The Most Important Metric in PR Today

most important metric in PR

I was asked recently what the most important metric, the most important thing to measure in PR is. It’s difficult to boil everything down to one number; the nature of attribution analysis is that there are often many variables which influence someone’s decision to buy something.

However, if we distill down the essence of public relations, it’s to build awareness and trust in a brand, such that people want to share it, talk about it, and ultimately buy from it.

The biggest problem brands face – for the most part – isn’t negative press. It’s complete absence from the customer’s mind. Apathy and ignorance are far worse than negative sentiment. No coverage at all is the worst possible outcome, because it says our company doesn’t matter. Our company isn’t in the game. Our company doesn’t even cross our potential customers’ minds.

So, what measurable trait helps us determine the effectiveness of PR?

Branded non-negative search is the most important metric in public relations today. If you had to measure only one thing (you don’t), measuring branded non-negative search would be it.

What is branded non-negative search? It’s any search traffic our company website earns from brand search terms that isn’t negative.

For example, “SHIFT Communications” would be a branded non-negative search. Our brand name is in the search. Other examples of branded non-negative search would be things like “Toyota Prius reviews” or “Netscaler SD-WAN features“, individual product brands within a company that are important enough to our audience that they search for them by name.

“Acme Widgets CEO arrested” would be a branded search, but it’s obviously negative. So would “Acme Widgets defective product” or “Acme Widgets returns policy” – these are searches with negative sentiment attached to them, a sign that something’s gone wrong. We should track them and refer them to the respective departments in our company to address.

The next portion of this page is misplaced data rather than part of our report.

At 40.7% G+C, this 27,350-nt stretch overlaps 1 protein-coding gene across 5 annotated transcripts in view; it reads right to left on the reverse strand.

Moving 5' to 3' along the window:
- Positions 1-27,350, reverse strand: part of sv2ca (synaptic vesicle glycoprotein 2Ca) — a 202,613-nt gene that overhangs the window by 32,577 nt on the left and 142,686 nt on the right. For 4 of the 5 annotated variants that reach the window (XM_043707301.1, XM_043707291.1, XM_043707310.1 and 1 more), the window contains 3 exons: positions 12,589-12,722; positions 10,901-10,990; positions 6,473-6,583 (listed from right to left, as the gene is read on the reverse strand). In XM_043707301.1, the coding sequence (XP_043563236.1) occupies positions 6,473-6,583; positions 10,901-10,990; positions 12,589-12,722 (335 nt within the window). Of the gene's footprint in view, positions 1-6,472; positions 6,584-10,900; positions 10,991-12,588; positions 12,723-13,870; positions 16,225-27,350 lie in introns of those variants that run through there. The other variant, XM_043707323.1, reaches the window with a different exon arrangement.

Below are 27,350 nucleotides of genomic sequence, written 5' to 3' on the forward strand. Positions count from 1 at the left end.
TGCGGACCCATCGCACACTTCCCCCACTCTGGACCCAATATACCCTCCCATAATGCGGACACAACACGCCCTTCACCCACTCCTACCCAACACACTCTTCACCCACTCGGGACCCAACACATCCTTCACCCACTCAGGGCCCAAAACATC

We find branded non-negative search in two locations. First, in any reputable SEO tool, we’ll find a list of searches by month for our brand and many variations on it:

seo tools

We keep a monthly log of branded non-negative searches broadly from SEO tools, to judge how effective we are at reaching the overall audience, whether or not they click on any search results.

Second, we measure in our website traffic, using Google Search Console, for branded non-negative terms:

google search console

We keep daily, weekly, monthly, and quarterly logs of branded non-negative search volume.

What should we look for?

Increases.

We look for increases in branded non-negative search over time. The more it increases, the greater true awareness of our brand exists in the minds of our audience.

Caveats

One caveat of branded non-negative search is that many factors contribute to it.

  • Advertising creates mindshare.
  • Word of mouth creates mindshare.
  • Public relations creates mindshare.